Summer vacation is an important time for school-aged children. For three months they get to relax, play, and just be kids without the pressures of school. Unfortunately, this does come with an academic downside. Come fall students will have lost a significant portion of what they learned in the previous school year. This loss is known as the summer slide.
A student’s instructional level is usually measured by a Rasch UnIT (RIT) score. Research conducted in 1996 suggested that students gain 4-16 RIT points in math and reading during the school year only to lose 3-5 of those points over the summer. The concerning part of this is that if a child is reaching the minimum average of academic achievement for their grade and age group all of their progress is lost over the summer.
Luckily, a drastic summer slide is not necessarily a guarantee for our students. Studies have shown a correlation between RIT declines and the personal factors of a student’s life. Economic class for instance has shown to be a major factor with lower and working-class children experiencing more loss than their wealthier peers. While unfortunate, class differences do show that the summer slide is dependent upon one’s summer experience and is therefore an avoidable phenomena.
Which brings us to 2020. With the stress of world events looming over our children, parents and educators are preparing for a COVID-19 slide. This summer will take the usual summer obstacles and add an additional layer of anxiety and cabin fever. Any resulting slide will be an extension to the setbacks of spring’s distance learning chaos. Then there’s the disheartening idea that kids who gained more from remote learning may actually lose more over the summer.
Working to combat the COVID-19 slide may be the last thing most parents want to do after months of filling in for educators. Summer is an opportunity for many moms and dads to take a much-needed break from balancing teaching and work. But don’t throw in the towel just yet.
While summer school is a recommended strategy for keeping kids on track this summer, there are more activities for your children to engage in, in order to preserve their academic gain.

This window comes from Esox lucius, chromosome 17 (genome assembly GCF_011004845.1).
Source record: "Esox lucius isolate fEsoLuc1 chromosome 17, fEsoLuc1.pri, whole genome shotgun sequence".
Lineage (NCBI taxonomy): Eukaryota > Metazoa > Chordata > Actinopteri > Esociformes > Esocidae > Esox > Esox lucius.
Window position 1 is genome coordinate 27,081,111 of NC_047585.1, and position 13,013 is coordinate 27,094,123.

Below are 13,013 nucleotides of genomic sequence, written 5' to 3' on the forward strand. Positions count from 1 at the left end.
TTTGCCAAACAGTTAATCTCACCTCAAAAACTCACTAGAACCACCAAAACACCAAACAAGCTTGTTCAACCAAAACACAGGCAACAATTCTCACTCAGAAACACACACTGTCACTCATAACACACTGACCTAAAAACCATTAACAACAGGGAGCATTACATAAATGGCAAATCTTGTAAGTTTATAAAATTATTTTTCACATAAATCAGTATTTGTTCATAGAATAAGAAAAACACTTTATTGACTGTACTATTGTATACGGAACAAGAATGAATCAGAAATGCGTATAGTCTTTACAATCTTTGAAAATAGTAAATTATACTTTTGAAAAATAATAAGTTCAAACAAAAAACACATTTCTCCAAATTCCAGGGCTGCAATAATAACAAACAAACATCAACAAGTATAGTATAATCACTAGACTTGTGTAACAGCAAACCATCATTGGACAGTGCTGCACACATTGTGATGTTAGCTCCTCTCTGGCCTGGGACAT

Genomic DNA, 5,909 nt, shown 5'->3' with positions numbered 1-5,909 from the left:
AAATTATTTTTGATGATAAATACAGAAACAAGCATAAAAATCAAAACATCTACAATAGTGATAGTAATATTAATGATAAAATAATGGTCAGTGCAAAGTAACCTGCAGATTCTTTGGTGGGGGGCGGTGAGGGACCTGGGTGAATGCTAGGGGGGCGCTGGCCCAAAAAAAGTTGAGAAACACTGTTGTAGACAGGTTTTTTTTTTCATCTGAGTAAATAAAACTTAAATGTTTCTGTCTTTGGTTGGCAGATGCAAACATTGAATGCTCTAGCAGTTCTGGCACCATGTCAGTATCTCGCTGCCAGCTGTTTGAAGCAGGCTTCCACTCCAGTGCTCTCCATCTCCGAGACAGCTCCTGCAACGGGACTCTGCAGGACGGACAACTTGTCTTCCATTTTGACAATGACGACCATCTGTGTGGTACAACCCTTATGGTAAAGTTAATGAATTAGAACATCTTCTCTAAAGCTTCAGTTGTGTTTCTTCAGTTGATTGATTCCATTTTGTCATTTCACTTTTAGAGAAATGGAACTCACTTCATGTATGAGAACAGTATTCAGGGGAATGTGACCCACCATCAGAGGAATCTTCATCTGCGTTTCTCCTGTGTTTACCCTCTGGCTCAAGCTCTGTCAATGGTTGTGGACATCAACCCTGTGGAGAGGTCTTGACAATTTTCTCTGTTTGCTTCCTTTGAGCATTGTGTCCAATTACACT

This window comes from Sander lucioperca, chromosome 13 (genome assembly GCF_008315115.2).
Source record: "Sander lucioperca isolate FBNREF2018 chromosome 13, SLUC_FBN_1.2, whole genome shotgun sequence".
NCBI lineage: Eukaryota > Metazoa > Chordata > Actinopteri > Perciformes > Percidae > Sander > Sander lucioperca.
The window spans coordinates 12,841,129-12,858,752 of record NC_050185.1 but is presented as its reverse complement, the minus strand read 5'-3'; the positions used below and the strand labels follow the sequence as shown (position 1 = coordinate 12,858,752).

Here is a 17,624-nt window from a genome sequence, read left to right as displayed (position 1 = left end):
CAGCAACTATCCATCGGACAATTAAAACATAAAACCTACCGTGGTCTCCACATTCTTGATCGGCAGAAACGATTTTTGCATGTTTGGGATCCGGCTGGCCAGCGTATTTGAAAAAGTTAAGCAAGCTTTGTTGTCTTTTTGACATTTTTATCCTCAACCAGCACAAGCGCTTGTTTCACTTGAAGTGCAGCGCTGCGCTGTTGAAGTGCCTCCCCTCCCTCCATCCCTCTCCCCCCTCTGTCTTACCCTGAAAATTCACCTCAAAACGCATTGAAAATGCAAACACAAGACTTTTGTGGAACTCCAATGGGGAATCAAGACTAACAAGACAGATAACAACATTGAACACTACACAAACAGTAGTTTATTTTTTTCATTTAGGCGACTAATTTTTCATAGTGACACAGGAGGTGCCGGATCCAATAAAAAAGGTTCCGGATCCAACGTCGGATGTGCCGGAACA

Some of you may be lucky enough to live in a school district that does the work for you and assigns a summer reading list to your student. If not, help your child channel their interests into related reading. Hopefully, your local library is open or providing digital services. Alternatively, you can encourage your community to actively utilize the nearest Little Free Library. Has your child exhausted the list of titles on your subscription television streaming services? Consider swapping Netflix for an ebook service instead.
S.T.E.M education is notoriously easy to incorporate into fun and games. Whether you send your child to an online summer camp, purchase a science kit or hold a daily viewing of the National Children’s Museum’s STEAMwork videos, any inclusion of S.T.E.M in your child’s routine is a powerful force against the summer slide.
3. Video Games
We know. Many of you would have to go to war with your children before they choose the previous examples over gaming. So here’s a much less dramatic compromise guaranteed to keep the peace in your family. Encourage your child to play popular video games with an educational value. Some of today’s most acclaimed games such as Minecraft and Little Big Planet are wonderful learning tools that push kids to put their academic skills to use. So if your child doesn’t game, try it. If they never stop gaming, try and nudge them in the right direction.